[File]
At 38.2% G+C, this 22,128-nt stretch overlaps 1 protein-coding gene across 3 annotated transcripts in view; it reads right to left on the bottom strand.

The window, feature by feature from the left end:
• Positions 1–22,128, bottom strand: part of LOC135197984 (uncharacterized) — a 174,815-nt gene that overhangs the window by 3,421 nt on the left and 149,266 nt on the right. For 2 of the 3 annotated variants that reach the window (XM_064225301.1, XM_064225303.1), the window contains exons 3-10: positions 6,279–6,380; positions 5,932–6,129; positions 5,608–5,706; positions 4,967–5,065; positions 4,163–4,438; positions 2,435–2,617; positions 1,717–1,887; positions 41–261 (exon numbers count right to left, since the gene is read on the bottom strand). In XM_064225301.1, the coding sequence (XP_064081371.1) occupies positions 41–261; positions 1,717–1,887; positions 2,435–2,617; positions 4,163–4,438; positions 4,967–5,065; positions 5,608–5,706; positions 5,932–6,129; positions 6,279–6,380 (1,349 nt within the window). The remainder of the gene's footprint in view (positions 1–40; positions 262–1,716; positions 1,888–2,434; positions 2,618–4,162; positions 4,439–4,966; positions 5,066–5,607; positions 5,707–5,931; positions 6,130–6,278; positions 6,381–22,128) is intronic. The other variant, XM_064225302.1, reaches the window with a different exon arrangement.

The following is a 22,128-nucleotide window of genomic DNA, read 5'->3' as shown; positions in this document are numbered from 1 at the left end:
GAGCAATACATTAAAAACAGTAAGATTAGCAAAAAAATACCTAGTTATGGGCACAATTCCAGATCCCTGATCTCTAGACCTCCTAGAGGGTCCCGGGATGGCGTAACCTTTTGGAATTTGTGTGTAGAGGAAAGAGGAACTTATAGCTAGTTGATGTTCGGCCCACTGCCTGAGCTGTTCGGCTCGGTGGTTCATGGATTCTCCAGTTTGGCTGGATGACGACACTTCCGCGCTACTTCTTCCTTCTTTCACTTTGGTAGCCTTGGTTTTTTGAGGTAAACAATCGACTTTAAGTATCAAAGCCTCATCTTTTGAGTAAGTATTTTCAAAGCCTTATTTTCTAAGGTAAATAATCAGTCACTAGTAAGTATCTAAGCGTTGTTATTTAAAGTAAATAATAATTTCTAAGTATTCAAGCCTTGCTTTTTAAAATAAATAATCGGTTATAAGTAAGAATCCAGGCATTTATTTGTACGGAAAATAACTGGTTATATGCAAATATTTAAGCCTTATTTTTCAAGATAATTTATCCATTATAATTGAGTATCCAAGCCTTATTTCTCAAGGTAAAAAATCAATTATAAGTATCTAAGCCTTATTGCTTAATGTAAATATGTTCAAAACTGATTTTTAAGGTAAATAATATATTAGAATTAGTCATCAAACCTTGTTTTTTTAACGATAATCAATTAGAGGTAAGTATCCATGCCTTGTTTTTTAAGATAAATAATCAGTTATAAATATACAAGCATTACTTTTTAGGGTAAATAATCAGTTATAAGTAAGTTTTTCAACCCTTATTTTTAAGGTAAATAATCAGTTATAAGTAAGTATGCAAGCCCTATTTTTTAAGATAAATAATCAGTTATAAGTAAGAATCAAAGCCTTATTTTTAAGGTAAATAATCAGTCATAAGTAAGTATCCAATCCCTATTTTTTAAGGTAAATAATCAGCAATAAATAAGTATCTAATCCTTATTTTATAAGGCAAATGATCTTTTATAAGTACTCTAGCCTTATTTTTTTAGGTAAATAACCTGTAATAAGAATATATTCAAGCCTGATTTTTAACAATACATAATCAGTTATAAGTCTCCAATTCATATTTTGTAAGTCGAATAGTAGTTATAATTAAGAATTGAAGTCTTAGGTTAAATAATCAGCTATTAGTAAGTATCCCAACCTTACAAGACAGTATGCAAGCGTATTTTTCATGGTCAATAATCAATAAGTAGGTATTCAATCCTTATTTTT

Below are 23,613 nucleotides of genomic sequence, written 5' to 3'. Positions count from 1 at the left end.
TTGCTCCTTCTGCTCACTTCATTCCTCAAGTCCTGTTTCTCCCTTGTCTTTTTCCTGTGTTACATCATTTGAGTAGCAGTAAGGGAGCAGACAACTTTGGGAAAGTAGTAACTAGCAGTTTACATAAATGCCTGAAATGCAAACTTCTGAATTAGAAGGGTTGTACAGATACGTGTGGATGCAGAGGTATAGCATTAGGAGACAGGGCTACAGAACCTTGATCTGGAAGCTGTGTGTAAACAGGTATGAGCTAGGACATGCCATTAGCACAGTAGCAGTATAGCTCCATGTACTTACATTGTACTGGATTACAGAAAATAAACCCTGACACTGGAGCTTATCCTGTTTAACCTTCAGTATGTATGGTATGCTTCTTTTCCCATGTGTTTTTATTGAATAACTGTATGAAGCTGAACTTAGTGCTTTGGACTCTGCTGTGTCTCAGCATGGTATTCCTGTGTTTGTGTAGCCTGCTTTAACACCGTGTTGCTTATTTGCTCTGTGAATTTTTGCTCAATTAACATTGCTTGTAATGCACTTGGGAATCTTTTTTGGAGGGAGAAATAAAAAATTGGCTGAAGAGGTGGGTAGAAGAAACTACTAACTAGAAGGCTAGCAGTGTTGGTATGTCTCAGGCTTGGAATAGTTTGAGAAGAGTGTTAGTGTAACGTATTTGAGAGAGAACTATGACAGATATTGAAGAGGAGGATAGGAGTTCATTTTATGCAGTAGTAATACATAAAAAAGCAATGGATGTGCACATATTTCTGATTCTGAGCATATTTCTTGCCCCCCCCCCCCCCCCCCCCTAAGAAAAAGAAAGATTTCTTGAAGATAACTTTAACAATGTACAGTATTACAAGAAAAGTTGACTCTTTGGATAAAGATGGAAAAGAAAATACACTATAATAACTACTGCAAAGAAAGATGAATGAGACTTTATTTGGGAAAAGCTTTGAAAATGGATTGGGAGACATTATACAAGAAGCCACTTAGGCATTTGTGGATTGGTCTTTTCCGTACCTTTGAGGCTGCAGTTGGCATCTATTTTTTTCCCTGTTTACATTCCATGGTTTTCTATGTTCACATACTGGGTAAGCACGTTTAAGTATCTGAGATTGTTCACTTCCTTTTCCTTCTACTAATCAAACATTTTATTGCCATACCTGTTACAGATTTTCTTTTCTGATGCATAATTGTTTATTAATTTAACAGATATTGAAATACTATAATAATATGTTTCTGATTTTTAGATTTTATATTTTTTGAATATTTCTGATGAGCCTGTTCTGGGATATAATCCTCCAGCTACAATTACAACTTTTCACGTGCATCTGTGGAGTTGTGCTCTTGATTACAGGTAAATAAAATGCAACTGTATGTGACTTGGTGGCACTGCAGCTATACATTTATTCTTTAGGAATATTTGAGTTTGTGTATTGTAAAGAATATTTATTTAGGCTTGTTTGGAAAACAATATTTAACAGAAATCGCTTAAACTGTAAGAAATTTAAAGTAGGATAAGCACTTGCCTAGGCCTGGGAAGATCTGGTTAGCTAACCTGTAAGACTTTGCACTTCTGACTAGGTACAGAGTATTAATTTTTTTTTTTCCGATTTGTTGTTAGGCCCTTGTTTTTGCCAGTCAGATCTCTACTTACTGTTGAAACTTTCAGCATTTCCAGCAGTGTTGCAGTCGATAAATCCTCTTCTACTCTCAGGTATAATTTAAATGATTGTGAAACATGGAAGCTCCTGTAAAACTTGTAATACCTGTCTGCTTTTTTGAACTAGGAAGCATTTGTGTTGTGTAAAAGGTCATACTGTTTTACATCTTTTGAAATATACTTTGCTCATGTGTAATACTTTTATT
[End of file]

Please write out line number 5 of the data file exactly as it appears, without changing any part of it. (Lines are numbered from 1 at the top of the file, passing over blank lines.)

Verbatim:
GAGCAATACATTAAAAACAGTAAGATTAGCAAAAAAATACCTAGTTATGGGCACAATTCCAGATCCCTGATCTCTAGACCTCCTAGAGGGTCCCGGGATGGCGTAACCTTTTGGAATTTGTGTGTAGAGGAAAGAGGAACTTATAGCTAGTTGATGTTCGGCCCACTGCCTGAGCTGTTCGGCTCGGTGGTTCATGGATTCTCCAGTTTGGCTGGATGACGACACTTCCGCGCTACTTCTTCCTTCTTTCACTTTGGTAGCCTTGGTTTTTTGAGGTAAACAATCGACTTTAAGTATCAAAGCCTCATCTTTTGAGTAAGTATTTTCAAAGCCTTATTTTCTAAGGTAAATAATCAGTCACTAGTAAGTATCTAAGCGTTGTTATTTAAAGTAAATAATAATTTCTAAGTATTCAAGCCTTGCTTTTTAAAATAAATAATCGGTTATAAGTAAGAATCCAGGCATTTATTTGTACGGAAAATAACTGGTTATATGCAAATATTTAAGCCTTATTTTTCAAGATAATTTATCCATTATAATTGAGTATCCAAGCCTTATTTCTCAAGGTAAAAAATCAATTATAAGTATCTAAGCCTTATTGCTTAATGTAAATATGTTCAAAACTGATTTTTAAGGTAAATAATATATTAGAATTAGTCATCAAACCTTGTTTTTTTAACGATAATCAATTAGAGGTAAGTATCCATGCCTTGTTTTTTAAGATAAATAATCAGTTATAAATATACAAGCATTACTTTTTAGGGTAAATAATCAGTTATAAGTAAGTTTTTCAACCCTTATTTTTAAGGTAAATAATCAGTTATAAGTAAGTATGCAAGCCCTATTTTTTAAGATAAATAATCAGTTATAAGTAAGAATCAAAGCCTTATTTTTAAGGTAAATAATCAGTCATAAGTAAGTATCCAATCCCTATTTTTTAAGGTAAATAATCAGCAATAAATAAGTATCTAATCCTTATTTTATAAGGCAAATGATCTTTTATAAGTACTCTAGCCTTATTTTTTTAGGTAAATAACCTGTAATAAGAATATATTCAAGCCTGATTTTTAACAATACATAATCAGTTATAAGTCTCCAATTCATATTTTGTAAGTCGAATAGTAGTTATAATTAAGAATTGAAGTCTTAGGTTAAATAATCAGCTATTAGTAAGTATCCCAACCTTACAAGACAGTATGCAAGCGTATTTTTCATGGTCAATAATCAATAAGTAGGTATTCAATCCTTATTTTT